Fears over the Cyber Security and Cybercrimes Bill Featured
THE Cyber Security and Cybercrimes Bill of 2021 is raising a lot of contention and anxiety from all corners of Zambia, Cosmas Musumali, Socialist Party general secretary and first vice-president has said.Dr Musumali said that to understand the reasons behind the controversy it was necessary to examine the bill’s background.
“Let’s go back to 2014,” he said. “The African Union Convention on Cyber Security and Protection of Personal Data (AU) was adopted by the assembly of heads of states and governments of the African Union in 2014.“In 2016, the President of Zambia signed the convention, which addressed four main areas; namely, electronic transactions, personal data protection, electronic commerce, and cyber security and cybercrime.
“The AU was to facilitate the development of an appropriate legal framework on the continent that would empower citizens and ensure that their respective online environment was trusted, safe, beneficial and empowering,” he said.“The AU provided guidelines at the regional level. SADC proposed some model bios. The issue was therefore about the domestication of a legal framework that had become a reality and necessity, both on the continent and globally.”Dr Musumali said that to move ahead there first had to be a repeal of the electronic communications and transactions act number 21 of 2009.“And the replacement of the act was going to be three standalone laws; a) the electronic, communication transactions act, b) the data protection act, and, c) the cyber security and cybercrimes act.
“So initially, we had one law in 2009. And the attempt today is to have three standalone laws, but interconnected, to replace it. These three new laws are being developed together. It is especially the last one – the cyber security and cybercrimes bill or crimes act – that is borne of contention.”Dr Musumali said there were three main areas of concern:“Firstly, the poor reputation of the sponsoring government and political party in upholding human rights, combating crime, ensuring justice for all. The PF government has failed in these dimensions. The upholding of human rights has been very poor, combating of crime has slowed down, and ensuring justice for all has been a disaster. And you are talking about laws that have an impact on all these areas, and understandably people have a lot of mistrust.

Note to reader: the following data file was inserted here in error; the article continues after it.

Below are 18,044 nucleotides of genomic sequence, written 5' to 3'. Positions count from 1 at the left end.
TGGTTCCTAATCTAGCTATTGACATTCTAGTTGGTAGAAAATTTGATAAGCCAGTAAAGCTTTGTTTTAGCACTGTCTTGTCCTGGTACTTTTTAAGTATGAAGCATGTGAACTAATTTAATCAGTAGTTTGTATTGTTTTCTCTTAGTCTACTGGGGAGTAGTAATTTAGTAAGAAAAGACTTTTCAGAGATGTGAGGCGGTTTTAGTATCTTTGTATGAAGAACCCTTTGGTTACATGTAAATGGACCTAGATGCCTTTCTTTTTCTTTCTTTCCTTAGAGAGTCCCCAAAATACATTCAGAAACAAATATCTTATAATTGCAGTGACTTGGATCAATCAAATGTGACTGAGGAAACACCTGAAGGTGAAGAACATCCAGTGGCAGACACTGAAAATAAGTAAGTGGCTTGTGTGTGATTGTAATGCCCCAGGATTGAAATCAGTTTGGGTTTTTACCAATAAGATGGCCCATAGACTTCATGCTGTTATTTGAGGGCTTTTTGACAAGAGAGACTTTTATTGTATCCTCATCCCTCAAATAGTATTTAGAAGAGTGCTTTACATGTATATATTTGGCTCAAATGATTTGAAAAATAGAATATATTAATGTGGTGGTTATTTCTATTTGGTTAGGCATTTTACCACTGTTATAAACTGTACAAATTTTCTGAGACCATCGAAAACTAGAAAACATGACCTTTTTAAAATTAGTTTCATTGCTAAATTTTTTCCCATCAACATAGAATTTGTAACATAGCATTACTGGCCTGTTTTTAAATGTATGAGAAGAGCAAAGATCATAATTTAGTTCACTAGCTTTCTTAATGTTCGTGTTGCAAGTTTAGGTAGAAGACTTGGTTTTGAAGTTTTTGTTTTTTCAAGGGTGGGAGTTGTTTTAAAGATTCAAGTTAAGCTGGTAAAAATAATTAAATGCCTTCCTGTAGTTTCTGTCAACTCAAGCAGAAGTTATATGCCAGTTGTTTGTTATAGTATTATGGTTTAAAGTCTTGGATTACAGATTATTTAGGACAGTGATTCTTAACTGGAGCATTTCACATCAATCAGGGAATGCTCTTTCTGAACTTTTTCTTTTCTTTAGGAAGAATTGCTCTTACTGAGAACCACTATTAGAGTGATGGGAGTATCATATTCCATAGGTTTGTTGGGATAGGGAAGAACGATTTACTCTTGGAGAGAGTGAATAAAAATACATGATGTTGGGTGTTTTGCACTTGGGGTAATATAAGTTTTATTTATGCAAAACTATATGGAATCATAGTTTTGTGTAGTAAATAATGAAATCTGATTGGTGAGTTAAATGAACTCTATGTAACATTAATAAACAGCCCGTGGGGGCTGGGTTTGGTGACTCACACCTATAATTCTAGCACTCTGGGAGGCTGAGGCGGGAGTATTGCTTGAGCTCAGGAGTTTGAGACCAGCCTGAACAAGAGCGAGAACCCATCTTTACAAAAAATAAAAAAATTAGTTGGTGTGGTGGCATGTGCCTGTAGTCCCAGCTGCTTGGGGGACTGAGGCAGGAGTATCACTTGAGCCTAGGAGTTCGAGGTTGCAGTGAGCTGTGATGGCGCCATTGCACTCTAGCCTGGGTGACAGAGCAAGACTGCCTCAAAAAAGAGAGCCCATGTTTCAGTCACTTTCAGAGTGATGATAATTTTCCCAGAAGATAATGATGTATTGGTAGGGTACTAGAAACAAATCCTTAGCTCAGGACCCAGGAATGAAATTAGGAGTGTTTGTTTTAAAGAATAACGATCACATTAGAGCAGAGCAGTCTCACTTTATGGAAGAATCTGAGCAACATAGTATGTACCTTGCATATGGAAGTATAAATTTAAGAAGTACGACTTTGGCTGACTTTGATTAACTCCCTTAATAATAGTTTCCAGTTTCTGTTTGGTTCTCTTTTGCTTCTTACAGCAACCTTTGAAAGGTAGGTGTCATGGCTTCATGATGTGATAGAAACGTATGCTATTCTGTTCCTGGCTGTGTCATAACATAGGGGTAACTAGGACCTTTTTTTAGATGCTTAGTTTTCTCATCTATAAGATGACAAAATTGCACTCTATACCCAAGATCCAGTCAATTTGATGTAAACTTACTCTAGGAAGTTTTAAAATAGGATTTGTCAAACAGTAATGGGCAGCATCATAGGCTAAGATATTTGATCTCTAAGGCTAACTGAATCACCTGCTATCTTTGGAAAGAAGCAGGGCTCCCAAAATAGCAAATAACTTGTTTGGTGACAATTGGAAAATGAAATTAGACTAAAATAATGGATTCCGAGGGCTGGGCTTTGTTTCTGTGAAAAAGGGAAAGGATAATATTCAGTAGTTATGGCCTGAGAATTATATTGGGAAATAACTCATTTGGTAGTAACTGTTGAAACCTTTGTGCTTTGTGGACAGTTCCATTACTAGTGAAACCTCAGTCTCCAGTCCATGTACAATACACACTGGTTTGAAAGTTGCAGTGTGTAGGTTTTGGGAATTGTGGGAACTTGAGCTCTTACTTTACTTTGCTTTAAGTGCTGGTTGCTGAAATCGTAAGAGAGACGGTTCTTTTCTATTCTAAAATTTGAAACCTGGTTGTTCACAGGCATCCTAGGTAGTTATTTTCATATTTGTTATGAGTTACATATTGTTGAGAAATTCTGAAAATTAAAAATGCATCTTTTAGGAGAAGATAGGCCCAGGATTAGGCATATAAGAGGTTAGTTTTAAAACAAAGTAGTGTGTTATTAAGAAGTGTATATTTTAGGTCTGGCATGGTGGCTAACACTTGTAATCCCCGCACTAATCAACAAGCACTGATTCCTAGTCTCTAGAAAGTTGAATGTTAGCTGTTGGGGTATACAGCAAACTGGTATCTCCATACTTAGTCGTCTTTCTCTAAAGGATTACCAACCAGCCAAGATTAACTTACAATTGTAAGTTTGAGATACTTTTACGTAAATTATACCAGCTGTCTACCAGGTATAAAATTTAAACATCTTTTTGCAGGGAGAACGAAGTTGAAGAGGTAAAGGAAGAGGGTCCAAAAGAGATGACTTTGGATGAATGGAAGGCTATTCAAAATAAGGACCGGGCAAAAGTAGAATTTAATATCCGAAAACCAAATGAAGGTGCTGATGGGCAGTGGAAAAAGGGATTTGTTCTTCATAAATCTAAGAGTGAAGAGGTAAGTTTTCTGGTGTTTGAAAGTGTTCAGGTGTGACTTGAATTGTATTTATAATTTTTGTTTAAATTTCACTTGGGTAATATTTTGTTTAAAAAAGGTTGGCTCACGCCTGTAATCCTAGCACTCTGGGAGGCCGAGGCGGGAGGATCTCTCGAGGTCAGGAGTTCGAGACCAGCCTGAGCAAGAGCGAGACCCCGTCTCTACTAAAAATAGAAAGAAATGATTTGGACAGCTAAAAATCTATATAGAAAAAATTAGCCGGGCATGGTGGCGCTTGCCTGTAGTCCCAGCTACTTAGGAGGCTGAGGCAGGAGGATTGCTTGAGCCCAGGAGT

“Secondly, there has been a lack of an inclusive consultative process. When a process lacks consultation it is one sided, it is by and large regarded as a PF piece of legislation, and a legislation that is one sided and looked upon as being partisan does not enjoy the support of the masses of our people.“Thirdly, there is a lack of clarity and systematic tackling of the content. When you go through the three bills being suggested you find a lot of definitions that are omitted, interconnections to existing penal code, for example, are not made. You find there is a lot of preoccupation with state institutions and state actors. The wider societal linkages are not made or are extremely weak.
“What you also find is that it is apparent that the drafting was done hurriedly, there are lots of mistakes, lots of omissions, and it just doesn’t read well.“This leads us to a fourth concern, and that is why the PF government is in a hurry to bulldoze this law through shortly before the elections.“Our advice to the PF government is that it should slow down, consult more, and carefully consider the critical contributions coming from the diverse stakeholders.”Dr Musumali said that once enacted the law would have a huge impact on all citizens, and it was important that short-term political interests were put aside.